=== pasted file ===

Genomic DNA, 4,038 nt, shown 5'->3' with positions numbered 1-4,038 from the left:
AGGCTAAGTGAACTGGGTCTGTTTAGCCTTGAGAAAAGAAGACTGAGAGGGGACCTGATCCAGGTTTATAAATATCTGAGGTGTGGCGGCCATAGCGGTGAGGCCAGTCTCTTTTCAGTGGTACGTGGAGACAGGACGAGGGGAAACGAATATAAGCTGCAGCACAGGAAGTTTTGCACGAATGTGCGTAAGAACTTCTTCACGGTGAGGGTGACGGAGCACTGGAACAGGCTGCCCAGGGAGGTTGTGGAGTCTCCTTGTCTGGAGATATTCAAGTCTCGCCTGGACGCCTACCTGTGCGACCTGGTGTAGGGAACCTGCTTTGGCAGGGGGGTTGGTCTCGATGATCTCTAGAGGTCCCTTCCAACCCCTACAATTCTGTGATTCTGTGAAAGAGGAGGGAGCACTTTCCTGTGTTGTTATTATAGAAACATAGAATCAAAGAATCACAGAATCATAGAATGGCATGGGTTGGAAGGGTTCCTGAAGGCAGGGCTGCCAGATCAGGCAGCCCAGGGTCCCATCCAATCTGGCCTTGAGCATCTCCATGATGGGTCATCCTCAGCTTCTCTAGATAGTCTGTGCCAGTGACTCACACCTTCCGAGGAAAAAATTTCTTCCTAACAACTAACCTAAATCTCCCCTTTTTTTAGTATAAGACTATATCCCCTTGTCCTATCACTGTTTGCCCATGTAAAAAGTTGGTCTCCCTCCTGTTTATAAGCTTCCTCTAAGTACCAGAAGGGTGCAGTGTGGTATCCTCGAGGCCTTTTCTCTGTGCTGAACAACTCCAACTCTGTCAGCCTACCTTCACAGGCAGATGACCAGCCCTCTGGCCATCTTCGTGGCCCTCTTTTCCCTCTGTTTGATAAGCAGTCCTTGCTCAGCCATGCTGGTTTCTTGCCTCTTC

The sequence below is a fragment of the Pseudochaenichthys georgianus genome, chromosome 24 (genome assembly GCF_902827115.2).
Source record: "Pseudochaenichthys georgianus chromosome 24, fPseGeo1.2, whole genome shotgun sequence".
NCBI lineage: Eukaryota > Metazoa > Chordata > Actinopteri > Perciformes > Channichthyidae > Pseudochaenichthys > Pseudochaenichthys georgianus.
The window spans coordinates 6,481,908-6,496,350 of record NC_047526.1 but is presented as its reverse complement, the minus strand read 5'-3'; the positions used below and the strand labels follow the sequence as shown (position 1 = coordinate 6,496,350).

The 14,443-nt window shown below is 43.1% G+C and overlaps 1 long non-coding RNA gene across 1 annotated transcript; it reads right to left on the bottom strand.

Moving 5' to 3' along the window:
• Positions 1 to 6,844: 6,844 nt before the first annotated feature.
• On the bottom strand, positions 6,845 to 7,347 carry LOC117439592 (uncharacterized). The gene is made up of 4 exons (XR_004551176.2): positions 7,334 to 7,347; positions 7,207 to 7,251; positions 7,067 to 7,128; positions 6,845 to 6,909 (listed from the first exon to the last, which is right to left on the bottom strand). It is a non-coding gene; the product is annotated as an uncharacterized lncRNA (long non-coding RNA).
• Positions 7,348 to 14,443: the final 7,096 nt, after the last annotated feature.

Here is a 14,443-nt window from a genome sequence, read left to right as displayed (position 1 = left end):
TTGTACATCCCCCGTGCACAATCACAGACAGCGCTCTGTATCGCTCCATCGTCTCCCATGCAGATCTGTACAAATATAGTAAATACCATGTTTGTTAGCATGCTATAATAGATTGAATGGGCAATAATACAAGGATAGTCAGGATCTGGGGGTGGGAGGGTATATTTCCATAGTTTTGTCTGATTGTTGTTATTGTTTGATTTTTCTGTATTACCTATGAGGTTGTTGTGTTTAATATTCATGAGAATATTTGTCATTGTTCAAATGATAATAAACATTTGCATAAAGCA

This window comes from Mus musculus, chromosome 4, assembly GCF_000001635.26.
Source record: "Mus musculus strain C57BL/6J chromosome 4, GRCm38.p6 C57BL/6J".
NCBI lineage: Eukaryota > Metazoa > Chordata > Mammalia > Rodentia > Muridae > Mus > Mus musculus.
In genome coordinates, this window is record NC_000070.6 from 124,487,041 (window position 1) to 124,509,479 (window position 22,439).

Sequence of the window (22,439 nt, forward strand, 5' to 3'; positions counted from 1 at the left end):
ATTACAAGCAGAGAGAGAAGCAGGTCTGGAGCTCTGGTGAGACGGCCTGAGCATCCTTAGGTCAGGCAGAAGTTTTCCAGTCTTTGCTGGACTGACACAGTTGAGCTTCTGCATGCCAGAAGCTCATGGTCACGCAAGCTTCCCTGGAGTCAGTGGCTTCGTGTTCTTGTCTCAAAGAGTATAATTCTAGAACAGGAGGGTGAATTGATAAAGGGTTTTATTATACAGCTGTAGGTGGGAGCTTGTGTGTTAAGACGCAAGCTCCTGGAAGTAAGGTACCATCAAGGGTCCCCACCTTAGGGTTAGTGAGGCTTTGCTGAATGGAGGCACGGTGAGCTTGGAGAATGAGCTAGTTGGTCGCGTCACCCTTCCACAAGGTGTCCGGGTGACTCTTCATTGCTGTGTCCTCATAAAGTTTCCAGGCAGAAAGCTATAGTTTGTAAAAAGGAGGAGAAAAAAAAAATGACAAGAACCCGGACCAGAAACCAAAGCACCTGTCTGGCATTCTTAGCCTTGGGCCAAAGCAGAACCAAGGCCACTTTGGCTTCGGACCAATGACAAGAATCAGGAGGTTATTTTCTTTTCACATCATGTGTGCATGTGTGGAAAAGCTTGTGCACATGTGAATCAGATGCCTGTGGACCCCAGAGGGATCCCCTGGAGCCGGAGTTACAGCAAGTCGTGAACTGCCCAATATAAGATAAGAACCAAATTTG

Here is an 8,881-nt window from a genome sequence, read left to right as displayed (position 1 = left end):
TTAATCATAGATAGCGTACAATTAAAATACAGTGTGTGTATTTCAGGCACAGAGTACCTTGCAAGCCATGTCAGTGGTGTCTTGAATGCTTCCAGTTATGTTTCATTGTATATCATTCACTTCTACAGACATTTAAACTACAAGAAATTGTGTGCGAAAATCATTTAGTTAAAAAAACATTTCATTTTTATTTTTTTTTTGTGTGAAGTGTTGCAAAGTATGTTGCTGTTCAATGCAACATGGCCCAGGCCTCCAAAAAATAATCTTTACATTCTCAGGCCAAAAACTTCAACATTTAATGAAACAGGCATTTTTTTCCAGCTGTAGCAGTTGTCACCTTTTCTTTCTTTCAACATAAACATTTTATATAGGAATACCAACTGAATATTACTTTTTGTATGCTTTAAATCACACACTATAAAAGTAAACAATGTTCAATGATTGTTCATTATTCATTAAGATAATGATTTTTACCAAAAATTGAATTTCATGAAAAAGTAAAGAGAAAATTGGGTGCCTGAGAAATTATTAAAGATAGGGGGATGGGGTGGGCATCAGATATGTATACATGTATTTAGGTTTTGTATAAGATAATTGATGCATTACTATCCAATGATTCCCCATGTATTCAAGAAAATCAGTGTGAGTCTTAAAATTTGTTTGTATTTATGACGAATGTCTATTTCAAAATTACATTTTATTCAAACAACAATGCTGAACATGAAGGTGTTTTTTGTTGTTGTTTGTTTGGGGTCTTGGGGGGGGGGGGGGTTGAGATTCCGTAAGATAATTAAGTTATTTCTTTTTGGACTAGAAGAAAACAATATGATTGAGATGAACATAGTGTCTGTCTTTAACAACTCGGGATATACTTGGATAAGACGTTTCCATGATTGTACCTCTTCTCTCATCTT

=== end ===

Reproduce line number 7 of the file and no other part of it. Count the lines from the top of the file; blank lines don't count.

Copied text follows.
The 14,443-nt window shown below is 43.1% G+C and overlaps 1 long non-coding RNA gene across 1 annotated transcript; it reads right to left on the bottom strand.